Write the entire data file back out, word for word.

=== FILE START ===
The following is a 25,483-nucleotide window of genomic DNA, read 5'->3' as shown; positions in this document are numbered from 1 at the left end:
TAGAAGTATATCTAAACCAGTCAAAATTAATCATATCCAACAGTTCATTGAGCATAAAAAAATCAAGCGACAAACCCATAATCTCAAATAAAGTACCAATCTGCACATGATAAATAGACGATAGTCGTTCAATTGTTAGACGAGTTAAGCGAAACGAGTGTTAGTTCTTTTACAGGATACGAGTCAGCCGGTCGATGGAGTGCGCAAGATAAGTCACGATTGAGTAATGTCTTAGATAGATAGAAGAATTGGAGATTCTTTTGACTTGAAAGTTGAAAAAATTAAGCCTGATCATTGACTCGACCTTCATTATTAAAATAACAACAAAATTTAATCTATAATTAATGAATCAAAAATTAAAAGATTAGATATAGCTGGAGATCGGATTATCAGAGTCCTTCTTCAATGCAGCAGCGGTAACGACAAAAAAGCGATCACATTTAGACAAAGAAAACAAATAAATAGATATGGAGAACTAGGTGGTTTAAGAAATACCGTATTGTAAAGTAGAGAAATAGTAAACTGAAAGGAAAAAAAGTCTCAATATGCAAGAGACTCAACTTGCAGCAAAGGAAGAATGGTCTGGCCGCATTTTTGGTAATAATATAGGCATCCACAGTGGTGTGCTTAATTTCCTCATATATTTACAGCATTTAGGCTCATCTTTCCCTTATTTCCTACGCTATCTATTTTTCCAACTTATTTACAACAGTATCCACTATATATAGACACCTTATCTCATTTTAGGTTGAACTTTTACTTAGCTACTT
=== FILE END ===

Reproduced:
The following is a 25,483-nucleotide window of genomic DNA, read 5'->3' as shown; positions in this document are numbered from 1 at the left end:
TAGAAGTATATCTAAACCAGTCAAAATTAATCATATCCAACAGTTCATTGAGCATAAAAAAATCAAGCGACAAACCCATAATCTCAAATAAAGTACCAATCTGCACATGATAAATAGACGATAGTCGTTCAATTGTTAGACGAGTTAAGCGAAACGAGTGTTAGTTCTTTTACAGGATACGAGTCAGCCGGTCGATGGAGTGCGCAAGATAAGTCACGATTGAGTAATGTCTTAGATAGATAGAAGAATTGGAGATTCTTTTGACTTGAAAGTTGAAAAAATTAAGCCTGATCATTGACTCGACCTTCATTATTAAAATAACAACAAAATTTAATCTATAATTAATGAATCAAAAATTAAAAGATTAGATATAGCTGGAGATCGGATTATCAGAGTCCTTCTTCAATGCAGCAGCGGTAACGACAAAAAAGCGATCACATTTAGACAAAGAAAACAAATAAATAGATATGGAGAACTAGGTGGTTTAAGAAATACCGTATTGTAAAGTAGAGAAATAGTAAACTGAAAGGAAAAAAAGTCTCAATATGCAAGAGACTCAACTTGCAGCAAAGGAAGAATGGTCTGGCCGCATTTTTGGTAATAATATAGGCATCCACAGTGGTGTGCTTAATTTCCTCATATATTTACAGCATTTAGGCTCATCTTTCCCTTATTTCCTACGCTATCTATTTTTCCAACTTATTTACAACAGTATCCACTATATATAGACACCTTATCTCATTTTAGGTTGAACTTTTACTTAGCTACTT